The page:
News Photos


Caption: Junying Yu, an assistant scientist with the University of Wisconsin-Madison Primate Research Center and the Genome Center of Wisconsin. Yu is lead author of a paper describing a novel method of reprogramming adult stem cells to create cells that are indistinguishable from embryonic stem cells. Her work was performed by a team in the laboratory of stem cell scientist James Thomson.
Photo by: Bryce Richter
Date: November 2007
High-resolution 300 DPI JPEG


Caption: Junying Yu, an assistant scientist with the University of Wisconsin-Madison Primate Research Center and the Genome Center of Wisconsin. Yu is lead author of a paper describing a novel method of reprogramming adult stem cells to create cells that are indistinguishable from embryonic stem cells. Her work was performed by a team in the laboratory of stem cell scientist James Thomson.
Photo by: Bryce Richter
Date: November 2007
High-resolution 300 DPI JPEG


Caption: Junying Yu, an assistant scientist with the University of Wisconsin-Madison Primate Research Center and the Genome Center of Wisconsin, looks through a microscope at the Genetics and Biotechnology Center building at the UW-Madison on Nov. 19, 2007. Yu is lead author of a paper describing a novel method of reprogramming adult stem cells to create cells that are indistinguishable from embryonic stem cells. Her work was performed by a team in the laboratory of stem cell scientist James Thomson.
Photo by: Bryce Richter
Date: November 2007
High-resolution 300 DPI JPEG


Caption: A team in the laboratory of James Thomson (above), a developmental biologist and professor of anatomy at the University of Wisconsin-Madison, reports the genetic reprogramming of human skin cells to create cells indistinguishable from embryonic stem cells. Thomson's team also produced the first successful isolation of human embryonic stem cell lines in 1998.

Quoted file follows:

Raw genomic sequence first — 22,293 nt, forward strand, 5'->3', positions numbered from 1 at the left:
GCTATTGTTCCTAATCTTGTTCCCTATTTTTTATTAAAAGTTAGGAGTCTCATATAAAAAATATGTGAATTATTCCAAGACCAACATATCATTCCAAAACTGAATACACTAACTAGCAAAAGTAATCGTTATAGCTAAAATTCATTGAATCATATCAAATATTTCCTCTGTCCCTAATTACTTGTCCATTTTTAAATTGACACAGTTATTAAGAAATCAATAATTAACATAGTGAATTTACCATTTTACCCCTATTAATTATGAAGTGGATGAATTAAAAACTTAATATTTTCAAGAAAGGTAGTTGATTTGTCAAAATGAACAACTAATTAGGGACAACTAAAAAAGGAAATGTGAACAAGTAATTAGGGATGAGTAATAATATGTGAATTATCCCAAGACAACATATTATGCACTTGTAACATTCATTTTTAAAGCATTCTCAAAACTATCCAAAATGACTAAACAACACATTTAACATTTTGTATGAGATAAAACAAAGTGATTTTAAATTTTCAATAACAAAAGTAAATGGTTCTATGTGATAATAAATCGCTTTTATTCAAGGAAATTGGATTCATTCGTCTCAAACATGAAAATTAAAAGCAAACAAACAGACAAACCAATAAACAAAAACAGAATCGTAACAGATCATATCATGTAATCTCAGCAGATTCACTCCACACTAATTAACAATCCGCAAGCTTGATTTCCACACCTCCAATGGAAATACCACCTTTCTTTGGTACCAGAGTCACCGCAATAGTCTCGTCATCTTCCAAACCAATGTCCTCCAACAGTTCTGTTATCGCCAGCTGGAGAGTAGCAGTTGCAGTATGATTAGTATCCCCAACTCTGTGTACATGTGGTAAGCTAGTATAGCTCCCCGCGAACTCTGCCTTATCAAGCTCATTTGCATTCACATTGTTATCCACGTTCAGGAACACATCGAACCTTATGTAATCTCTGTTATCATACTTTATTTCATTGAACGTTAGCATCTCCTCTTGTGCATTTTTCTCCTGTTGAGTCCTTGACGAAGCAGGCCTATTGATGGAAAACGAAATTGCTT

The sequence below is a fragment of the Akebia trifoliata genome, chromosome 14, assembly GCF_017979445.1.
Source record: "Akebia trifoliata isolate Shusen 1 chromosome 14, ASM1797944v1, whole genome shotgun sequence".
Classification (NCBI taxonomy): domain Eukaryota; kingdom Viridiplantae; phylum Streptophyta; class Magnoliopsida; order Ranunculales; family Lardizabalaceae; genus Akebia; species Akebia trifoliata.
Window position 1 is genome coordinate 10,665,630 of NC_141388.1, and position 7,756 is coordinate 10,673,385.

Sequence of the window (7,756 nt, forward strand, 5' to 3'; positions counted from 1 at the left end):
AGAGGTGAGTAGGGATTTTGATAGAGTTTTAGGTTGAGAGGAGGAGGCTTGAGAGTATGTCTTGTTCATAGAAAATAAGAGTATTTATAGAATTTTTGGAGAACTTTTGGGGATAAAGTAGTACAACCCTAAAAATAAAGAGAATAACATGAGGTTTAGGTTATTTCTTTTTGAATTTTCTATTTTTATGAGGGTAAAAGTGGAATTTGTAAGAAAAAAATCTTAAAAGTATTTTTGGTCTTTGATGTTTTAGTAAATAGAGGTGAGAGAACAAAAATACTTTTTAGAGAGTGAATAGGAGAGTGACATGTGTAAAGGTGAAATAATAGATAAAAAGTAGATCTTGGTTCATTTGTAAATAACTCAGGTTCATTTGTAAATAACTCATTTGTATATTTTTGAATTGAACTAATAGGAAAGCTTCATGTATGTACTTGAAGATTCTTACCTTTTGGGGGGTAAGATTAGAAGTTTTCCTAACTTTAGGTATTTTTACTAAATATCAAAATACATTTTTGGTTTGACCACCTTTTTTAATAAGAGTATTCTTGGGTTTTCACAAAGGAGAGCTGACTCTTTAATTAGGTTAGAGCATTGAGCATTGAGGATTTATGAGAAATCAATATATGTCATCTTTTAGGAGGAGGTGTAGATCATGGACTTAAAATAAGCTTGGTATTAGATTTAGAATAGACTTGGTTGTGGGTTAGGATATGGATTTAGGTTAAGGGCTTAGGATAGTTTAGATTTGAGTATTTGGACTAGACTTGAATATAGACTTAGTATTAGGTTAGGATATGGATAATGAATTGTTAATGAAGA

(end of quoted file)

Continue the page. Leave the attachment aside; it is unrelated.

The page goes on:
Photo by: Jeff Miller
Date: August 2005
High-resolution 300 DPI JPEG


Caption: A team in the laboratory of James Thomson (above), a developmental biologist and professor of anatomy at the University of Wisconsin-Madison, reports the genetic reprogramming of human skin cells to create cells indistinguishable from embryonic stem cells. Thomson's team also produced the first successful isolation of human embryonic stem cell lines in 1998.
Photo by: Jeff Miller
Date: August 2005
High-resolution 300 DPI JPEG


Caption: A team in the laboratory of James Thomson (above), a developmental biologist and professor of anatomy at the University of Wisconsin-Madison, reports the genetic reprogramming of human skin cells to create cells indistinguishable from embryonic stem cells. Thomson's team also produced the first successful isolation of human embryonic stem cell lines in 1998.
Photo by: Jeff Miller
Date: August 2005
High-resolution 300 DPI JPEG


Caption: The scientific team from the University of Wisconsin-Madison created genetic modifications in skin cells (above) to induce the cells into what scientists call a pluripotent state — a condition that is essentially the same as that of embryonic stem cells. Junying Yu, James Thomson and their colleagues introduced a set of four genes into human fibroblasts, skin cells that are easy to obtain and grow in culture.
Photo courtesy: Junying Yu
Date: 2007
High-resolution 300 DPI JPEG


Caption: The scientific team from the University of Wisconsin-Madison created genetic modifications in skin cells (above) to induce the cells into what scientists call a pluripotent state — a condition that is essentially the same as that of embryonic stem cells. Junying Yu, James Thomson and their colleagues introduced a set of four genes into human fibroblasts, skin cells that are easy to obtain and grow in culture.
Photo courtesy: Junying Yu
Date: 2007
High-resolution 300 DPI JPEG


Caption: Ian Wilmut (left) and James Thomson (right).
Photo by: James Gill
Date: May 2007
High-resolution 300 DPI JPEG

Photo use

Photographs are available to media organizations and University of Wisconsin-Madison departments for news, editorial and public relations uses, both print and electronic, that are directly related to UW-Madison. They are NOT available for generic use. For university-related use -- including textbooks, commercial products or advertising -- please contact Bryce Richter, photographer, University Communications, (608) 262-7411 or brichter2@wisc.edu.

Published photos must include a credit ("photographer's name/University of Wisconsin-Madison" or "courtesy of"). The specific credit and other details are also embedded in the digital file, which can be viewed by using Photoshop and selecting "file>file info."

None of these images may be modified, altered or used in any way that changes or misrepresents the photograph's content or overall context.